So, by my count that makes over 100 volunteers and I haven’t even mentioned the volunteers that help in the office, mail out newsletters, distribute leaflets through doors, fundraise, work on plant records, tweet on Twitter…the list goes on! Whatever the exact number, it is certainly more than a handful.
To provide some perspective, there are ten paid employees, which equate to seven full time equivalents at the Botanic Garden. They are vastly outnumbered by their volunteers. This clearly has the potential of being a management nightmare. However, whether it’s the quality of the volunteers, the skills of the staff or some combination of both, it all seems to run very smoothly.
Creating the right culture
From an outsider’s perspective there seems to be a few key ways in which the Garden has created a culture that nurtures the growth and retention of volunteers:
- Every job is important – This philosophy seems to be instilled throughout the Garden team. Basically it doesn’t matter what people do, from washing pots to propagating plants, it’s all equally important in the bigger scheme of things because it all needs to get done. This is also reflected in the distribution of work, with everyone having their share of the monotonous as well as the exciting.
- Self-sufficiency and autonomy are supported– Many of the experienced volunteers mentor those that are less experienced. The volunteer guides and welcome lodge volunteers are coordinated by the volunteers themselves, which shifts the responsibility of day-to-day management away from paid staff and gives the volunteers some autonomy as well as additional responsibility.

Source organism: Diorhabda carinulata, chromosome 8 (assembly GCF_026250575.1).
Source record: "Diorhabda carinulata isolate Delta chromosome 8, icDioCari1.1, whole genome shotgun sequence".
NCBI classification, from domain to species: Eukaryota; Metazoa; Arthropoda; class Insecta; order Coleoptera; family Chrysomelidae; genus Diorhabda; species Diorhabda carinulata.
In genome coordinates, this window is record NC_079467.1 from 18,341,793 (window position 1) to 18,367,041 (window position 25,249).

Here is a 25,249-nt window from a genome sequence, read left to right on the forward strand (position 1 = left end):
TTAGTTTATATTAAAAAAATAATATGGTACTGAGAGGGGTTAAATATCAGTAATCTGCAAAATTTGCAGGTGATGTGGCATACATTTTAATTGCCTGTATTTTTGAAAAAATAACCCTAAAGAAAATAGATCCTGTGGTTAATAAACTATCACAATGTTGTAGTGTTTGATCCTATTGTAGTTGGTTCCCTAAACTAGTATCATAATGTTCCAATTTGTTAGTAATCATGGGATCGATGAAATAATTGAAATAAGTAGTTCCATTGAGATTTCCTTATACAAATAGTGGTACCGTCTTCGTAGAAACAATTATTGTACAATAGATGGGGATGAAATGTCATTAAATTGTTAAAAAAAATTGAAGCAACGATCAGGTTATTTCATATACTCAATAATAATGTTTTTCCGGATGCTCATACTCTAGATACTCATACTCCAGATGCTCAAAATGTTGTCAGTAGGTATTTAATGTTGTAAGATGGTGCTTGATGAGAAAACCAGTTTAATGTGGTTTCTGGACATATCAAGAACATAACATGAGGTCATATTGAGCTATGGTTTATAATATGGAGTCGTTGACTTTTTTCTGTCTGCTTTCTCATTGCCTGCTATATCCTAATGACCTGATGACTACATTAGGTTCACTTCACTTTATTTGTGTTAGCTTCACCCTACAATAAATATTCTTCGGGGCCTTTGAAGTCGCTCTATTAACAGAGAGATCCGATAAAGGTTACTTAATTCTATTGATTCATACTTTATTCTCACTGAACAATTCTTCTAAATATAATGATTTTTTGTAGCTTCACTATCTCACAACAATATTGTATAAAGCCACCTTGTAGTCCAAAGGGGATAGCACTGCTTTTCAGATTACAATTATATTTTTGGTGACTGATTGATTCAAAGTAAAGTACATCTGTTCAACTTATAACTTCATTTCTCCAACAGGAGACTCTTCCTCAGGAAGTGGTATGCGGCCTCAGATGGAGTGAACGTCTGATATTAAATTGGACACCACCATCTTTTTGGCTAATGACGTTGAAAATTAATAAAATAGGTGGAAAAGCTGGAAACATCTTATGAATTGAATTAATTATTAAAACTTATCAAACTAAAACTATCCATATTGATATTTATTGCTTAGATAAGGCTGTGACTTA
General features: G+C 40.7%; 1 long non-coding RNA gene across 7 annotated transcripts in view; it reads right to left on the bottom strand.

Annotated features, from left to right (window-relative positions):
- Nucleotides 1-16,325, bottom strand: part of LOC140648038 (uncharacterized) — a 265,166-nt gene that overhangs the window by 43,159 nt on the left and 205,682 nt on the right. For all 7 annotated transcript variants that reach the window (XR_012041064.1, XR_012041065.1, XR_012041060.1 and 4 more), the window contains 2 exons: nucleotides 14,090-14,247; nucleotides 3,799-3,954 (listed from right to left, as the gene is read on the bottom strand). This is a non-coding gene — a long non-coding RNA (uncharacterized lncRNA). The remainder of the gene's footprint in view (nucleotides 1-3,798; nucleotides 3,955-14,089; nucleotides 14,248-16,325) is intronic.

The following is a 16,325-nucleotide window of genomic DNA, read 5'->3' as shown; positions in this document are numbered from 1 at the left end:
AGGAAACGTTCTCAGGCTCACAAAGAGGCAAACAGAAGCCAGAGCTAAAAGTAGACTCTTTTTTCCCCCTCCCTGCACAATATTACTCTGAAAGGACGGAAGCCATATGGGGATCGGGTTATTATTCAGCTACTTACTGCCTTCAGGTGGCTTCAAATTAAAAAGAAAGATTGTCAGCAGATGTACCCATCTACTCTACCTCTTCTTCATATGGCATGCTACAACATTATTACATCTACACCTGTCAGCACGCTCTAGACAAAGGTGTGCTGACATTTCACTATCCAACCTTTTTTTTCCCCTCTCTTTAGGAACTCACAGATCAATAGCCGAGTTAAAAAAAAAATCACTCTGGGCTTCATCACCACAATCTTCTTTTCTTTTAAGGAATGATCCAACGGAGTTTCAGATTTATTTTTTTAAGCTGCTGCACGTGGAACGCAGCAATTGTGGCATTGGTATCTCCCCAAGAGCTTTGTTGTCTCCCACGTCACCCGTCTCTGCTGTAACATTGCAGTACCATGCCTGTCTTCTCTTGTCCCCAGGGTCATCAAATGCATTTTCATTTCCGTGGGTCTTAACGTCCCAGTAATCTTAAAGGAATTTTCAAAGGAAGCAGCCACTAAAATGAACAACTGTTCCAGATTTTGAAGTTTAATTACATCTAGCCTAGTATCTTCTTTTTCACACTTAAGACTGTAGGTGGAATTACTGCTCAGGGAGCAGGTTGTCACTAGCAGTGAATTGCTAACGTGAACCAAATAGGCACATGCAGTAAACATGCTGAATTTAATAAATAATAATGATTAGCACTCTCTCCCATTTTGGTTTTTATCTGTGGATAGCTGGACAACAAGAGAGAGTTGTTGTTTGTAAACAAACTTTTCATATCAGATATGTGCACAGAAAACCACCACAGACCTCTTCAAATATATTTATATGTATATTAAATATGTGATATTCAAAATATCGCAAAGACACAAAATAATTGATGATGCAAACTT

- Confidence is instilled through training – Whether the volunteers are pruning, or touring a group of enthusiastic gardeners about the garden, the staff at the Botanic Garden have put in place practices that give the volunteers the skills they need to be confident in what they do. This
also means having the flexibility to let people learn through their own mistakes. Nicola Rathbone, better known as Froggie, manages the volunteer gardeners on a day to day basis and was telling me about her approach to providing instruction on pruning. She gives a summary that makes clear what needs to be done, but with enough flexibility that the volunteers have to exercise their own judgement and creativity, which helps them develop their own skills. She said, “Things always grow back. It’s more important that the volunteers are reassured about what they’re doing.”
- Volunteers are valued – If you read last week’s post you’ll know that Andy Winfield claimed that without volunteers he’d be curled up exhausted in a corner of a mud heap somewhere. This attitude seems to be shared among all the staff I spoke to. Nick said, “They are the life blood of what goes on here. We simply couldn’t operate without them.”
Why do they keep coming back?
So what keeps someone coming back at their own expense, on their own time, week after week, year after year? I asked Froggie what she thought kept the volunteers coming back. Her reply, “It’s a family. The volunteers are part of this big team and we’re all working towards the same goal. The volunteers are amazing and they look after us, as much as we look after them.”
The notion of a team of employees and volunteers being a family is often rhetoric rather than reality. However, sitting around that table for tea, I couldn’t differentiate between staff and volunteer – everyone was equal – and everyone felt like family.
Of course to really understand why people commit so much of their time to volunteering, you really need to ask the volunteers themselves, which I intend to do for my next post. Besides, I need an excuse to go back and try some of those cakes everyone was talking about!
If you are interested in volunteering with the Botanic Garden, please click here
, however, be aware that there is already a waiting list for volunteer gardeners.